Malian President Ibrahim Boubacar Keita, currently detained by mutinous soldiers in the military camp in Kati, a town close to Bamako, announced late Tuesday night his resignation and the dissolution of the National Assembly and Prime Minister Boubou Cisse’s government.
“I have decided to quit my functions, all my functions from this moment … I declare the dissolution of the National Assembly and the government,” Keita said in a brief declaration broadcast by national television ORTM.
“I wish no blood to be shed to keep me in power,” he said, adding that he didn’t “hold any hatred” towards anyone. Leaders of the military coup said Wednesday they would enact a political transition and stage elections within a “reasonable time.”
The National Committee for the Salvation of the People (CNSP) “decided to take responsibility in front of the people and of history,” Ismael Wague, the Malian Air Force deputy chief of staff, said in a state television broadcast.
The Economic Community of West African States (ECOWAS), the African Union, the European Union and the United Nations, along with France, condemned on Tuesday afternoon the arrest of Keita by the mutinous Malian soldiers and demanded restoration of the constitutional order, affirming that they would not accept an unconstitutional power switch.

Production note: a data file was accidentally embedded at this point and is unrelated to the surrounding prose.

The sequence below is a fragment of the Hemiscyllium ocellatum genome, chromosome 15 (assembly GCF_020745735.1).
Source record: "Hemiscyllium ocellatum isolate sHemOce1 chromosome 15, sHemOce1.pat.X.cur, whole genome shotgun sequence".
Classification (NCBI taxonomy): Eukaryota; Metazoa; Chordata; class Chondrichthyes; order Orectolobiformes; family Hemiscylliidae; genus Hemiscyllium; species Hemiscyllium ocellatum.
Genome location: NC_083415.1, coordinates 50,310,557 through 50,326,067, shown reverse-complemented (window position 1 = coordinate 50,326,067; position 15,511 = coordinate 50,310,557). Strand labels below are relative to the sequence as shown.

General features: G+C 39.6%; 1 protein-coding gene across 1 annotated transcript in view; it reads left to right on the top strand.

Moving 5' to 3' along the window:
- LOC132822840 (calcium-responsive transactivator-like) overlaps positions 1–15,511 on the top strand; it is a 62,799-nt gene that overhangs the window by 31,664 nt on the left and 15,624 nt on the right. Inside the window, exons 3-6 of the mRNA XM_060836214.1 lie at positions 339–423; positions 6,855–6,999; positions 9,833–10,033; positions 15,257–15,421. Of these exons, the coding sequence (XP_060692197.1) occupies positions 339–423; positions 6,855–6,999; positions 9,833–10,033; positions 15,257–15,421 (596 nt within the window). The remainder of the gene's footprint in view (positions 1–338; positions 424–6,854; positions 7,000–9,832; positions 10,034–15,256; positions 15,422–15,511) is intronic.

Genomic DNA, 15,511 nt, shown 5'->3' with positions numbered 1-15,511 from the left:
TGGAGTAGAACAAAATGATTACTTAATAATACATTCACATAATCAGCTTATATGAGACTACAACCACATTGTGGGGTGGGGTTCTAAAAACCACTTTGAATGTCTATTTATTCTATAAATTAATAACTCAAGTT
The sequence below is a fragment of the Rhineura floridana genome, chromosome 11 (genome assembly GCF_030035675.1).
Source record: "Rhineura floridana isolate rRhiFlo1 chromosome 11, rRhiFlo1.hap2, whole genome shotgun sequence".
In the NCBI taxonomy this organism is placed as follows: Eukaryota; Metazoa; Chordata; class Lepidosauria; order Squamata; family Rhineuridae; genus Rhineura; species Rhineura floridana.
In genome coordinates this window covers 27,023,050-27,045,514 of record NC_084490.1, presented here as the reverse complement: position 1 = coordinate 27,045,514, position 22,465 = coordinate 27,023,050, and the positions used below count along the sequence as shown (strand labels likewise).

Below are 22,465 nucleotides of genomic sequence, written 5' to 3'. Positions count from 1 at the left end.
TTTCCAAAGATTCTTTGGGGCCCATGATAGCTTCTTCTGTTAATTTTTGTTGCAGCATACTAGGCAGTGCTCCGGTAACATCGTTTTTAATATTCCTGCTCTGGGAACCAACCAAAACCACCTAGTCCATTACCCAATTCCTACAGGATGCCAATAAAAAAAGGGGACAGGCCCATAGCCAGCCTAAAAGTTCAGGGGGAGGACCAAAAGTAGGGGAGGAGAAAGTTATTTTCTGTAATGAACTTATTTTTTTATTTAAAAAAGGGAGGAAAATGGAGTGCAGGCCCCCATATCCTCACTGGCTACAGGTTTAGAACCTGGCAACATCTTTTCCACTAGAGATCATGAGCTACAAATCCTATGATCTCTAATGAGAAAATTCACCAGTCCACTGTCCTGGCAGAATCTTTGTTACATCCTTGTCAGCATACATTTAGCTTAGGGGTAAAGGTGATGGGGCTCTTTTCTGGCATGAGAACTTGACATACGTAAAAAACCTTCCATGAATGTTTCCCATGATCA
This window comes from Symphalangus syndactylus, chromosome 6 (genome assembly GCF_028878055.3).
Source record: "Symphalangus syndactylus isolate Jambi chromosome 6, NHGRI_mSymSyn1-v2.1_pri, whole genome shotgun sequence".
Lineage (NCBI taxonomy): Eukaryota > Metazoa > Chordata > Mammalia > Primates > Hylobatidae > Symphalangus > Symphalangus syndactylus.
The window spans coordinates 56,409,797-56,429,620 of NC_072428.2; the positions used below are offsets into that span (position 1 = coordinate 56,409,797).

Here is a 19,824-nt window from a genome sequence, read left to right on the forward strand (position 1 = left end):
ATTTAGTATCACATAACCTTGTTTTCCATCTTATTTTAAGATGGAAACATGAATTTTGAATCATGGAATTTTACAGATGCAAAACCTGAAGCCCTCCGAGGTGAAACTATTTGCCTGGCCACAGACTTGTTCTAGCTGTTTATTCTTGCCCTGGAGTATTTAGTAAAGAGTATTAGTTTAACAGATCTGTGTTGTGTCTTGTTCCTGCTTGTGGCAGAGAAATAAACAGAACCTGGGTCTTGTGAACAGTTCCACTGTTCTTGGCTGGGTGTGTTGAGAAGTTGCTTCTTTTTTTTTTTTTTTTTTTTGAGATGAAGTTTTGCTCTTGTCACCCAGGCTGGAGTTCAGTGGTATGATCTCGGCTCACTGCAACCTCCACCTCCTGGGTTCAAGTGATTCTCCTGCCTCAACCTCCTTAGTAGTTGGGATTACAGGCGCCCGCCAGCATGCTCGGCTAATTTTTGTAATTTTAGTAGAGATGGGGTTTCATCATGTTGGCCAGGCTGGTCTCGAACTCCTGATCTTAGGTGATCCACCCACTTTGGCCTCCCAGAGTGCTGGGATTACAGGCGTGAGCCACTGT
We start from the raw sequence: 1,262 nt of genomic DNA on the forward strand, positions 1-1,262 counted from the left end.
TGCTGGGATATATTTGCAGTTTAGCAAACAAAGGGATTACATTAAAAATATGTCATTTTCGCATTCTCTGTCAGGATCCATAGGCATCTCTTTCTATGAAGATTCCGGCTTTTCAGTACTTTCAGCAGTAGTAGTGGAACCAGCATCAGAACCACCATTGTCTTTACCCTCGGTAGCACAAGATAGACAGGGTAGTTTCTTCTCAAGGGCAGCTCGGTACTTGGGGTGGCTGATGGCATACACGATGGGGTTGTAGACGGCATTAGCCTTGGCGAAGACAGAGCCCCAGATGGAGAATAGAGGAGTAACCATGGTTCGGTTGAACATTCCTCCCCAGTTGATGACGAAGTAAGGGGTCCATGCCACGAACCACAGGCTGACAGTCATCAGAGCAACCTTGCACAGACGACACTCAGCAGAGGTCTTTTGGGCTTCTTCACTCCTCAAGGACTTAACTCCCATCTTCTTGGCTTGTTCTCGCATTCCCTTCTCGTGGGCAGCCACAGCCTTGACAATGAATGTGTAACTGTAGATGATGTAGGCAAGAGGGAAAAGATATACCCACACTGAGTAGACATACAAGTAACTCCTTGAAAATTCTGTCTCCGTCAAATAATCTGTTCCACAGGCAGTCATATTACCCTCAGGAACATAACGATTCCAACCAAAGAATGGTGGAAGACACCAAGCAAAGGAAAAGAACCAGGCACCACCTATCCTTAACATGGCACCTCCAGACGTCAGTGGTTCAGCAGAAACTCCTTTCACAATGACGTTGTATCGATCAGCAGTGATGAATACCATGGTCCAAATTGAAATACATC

United Nations Secretary-General Antonio Guterres on Tuesday called for an immediate restoration of constitutional order and rule of law in Mali after the country’s president was arrested.
ECOWAS issued a statement Tuesday evening, threatening to sanction authors of the mutiny. In the statement, ECOWAS announced its decision to suspend the membership of Mali, and asked its members to close borders and suspend all financial connections with the country.
Early Tuesday morning, gunshots were heard in Kati. A source from the defense ministry said an officer reportedly took advantage of the morning rally to incite soldiers to revolt.
For months, opposition coalition the Movement of June 5 – Rally of Patriotic Forces (M5-RFP) has been organizing demonstrations to demand Keita’s resignation, accusing him of being responsible for the worsening security situation in the northern part of the country and Mali’s economic recession.
The coup occurred as M5-RFP on Tuesday began a week of “continuous activities” of protest in Mali to force Keita to resign.
Keita was first elected president of Mali in 2013 and re-elected for another five-year term in office in 2018. In 2012, a military coup which overthrew former President Amadou Toumani Toure a few months before the end of his mandate, also began with a mutiny in the military camp in Kati.